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|Also Known As:||Raymond E Enright,Raymond Enright||Died:||April 3, 1965|
|Born:||March 25, 1896||Cause of Death:||heart attack|
|Birth Place:||Anderson, Indiana, USA||Profession:||Director ... director chief editor cutter gagman|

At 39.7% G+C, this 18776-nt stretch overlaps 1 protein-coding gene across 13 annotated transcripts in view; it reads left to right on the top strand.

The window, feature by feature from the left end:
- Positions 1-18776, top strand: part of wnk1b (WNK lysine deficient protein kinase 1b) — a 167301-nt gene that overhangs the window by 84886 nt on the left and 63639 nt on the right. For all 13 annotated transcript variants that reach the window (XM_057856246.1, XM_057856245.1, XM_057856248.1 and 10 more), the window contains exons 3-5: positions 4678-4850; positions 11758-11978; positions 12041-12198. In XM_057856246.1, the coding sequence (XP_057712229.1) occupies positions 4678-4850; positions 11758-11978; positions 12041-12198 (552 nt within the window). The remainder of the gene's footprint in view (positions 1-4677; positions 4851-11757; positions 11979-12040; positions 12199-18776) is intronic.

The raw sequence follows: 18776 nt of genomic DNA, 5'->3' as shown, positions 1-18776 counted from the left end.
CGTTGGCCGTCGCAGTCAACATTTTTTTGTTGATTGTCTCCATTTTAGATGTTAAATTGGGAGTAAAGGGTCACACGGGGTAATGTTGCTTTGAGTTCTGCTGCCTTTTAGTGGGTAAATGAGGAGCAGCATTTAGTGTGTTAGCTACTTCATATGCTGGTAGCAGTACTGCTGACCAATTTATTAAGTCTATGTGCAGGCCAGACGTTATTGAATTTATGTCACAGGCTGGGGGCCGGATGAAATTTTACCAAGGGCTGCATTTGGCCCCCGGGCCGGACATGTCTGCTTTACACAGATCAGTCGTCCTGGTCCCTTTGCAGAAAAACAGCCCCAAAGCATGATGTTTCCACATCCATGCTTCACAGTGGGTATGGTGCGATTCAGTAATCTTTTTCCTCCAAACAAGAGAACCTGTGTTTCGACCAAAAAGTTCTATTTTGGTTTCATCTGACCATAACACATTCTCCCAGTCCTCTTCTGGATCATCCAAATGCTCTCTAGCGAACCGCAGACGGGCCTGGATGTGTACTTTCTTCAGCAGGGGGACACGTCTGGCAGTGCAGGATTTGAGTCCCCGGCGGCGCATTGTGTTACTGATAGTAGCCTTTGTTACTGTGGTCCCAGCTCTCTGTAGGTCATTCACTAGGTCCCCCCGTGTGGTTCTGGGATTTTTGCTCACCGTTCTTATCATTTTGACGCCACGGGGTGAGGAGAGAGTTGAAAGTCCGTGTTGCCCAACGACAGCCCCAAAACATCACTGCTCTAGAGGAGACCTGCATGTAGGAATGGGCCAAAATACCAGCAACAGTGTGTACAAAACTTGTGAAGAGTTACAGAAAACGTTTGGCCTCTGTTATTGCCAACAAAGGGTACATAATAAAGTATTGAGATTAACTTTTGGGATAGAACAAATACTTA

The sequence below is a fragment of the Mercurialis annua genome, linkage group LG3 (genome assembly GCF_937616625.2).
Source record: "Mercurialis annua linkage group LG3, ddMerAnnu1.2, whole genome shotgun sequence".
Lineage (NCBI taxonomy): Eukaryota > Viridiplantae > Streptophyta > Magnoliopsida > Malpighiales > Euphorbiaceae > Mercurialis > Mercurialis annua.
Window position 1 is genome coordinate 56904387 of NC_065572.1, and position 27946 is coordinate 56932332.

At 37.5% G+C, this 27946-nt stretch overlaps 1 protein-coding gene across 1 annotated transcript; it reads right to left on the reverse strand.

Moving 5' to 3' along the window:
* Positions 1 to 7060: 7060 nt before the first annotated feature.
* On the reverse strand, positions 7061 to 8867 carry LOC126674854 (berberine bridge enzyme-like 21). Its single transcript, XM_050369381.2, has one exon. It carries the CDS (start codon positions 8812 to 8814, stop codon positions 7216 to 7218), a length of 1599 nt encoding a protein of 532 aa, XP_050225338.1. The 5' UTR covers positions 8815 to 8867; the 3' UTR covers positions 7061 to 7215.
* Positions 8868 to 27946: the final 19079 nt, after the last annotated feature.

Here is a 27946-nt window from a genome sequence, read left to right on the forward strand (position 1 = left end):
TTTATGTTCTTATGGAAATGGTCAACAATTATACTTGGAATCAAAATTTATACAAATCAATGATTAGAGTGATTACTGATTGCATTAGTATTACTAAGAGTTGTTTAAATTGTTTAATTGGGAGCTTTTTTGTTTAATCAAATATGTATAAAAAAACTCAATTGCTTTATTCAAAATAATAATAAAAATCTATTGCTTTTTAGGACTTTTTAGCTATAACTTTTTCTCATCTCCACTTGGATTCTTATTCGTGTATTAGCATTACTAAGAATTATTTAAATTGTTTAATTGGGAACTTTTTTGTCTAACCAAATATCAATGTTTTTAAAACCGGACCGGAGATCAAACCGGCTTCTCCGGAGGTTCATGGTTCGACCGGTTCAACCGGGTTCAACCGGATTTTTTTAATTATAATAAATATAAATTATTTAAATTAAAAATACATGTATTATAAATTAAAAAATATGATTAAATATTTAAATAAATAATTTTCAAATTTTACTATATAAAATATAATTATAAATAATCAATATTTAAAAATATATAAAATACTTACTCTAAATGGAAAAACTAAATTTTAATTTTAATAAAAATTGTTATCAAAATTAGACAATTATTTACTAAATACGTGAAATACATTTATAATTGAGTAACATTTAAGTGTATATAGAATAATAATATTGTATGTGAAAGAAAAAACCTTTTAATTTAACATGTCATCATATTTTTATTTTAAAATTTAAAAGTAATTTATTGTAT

A hugely prolific Hollywood worker bee of the old school, Ray Enright worked with the greats from the dawn of the talkies into the Golden Age, though none of his films has retained enough significance for him to be considered an auteur. Born in Indiana, he moved to Los Angeles as a child, and his first work in Hollywood was as an assistant cutter at the Mack Sennett studios, starting in 1913. After serving in World War I, Enright continued work as an editor, before being made a director at Warner Bros. He went on to helm musicals, including the early Technicolor Oscar and Hammerstein outings "Song of the West" and "Golden Dawn"; risqué pre-Code thrillers and comedies; 1930s romps starring the likes of Joan Blondell, Ginger Rogers and Joe E. Brown; Westerns, often with B-king Randolph Scott; and a few works starring Hollywood's most famous hound, Rin Tin Tin. Busby Berkeley was his co-director on "Dames" (1934), starring Blondell and ZaSu Pitts. Enright directed Humphrey Bogart in 1941's "The Wagons Roll at Night"; the same year, his film "Teddy The Rough Rider" won an Academy Award for Best Short Subject. Marlene Dietrich and John Wayne were his stars in 1942's "The Spoilers."
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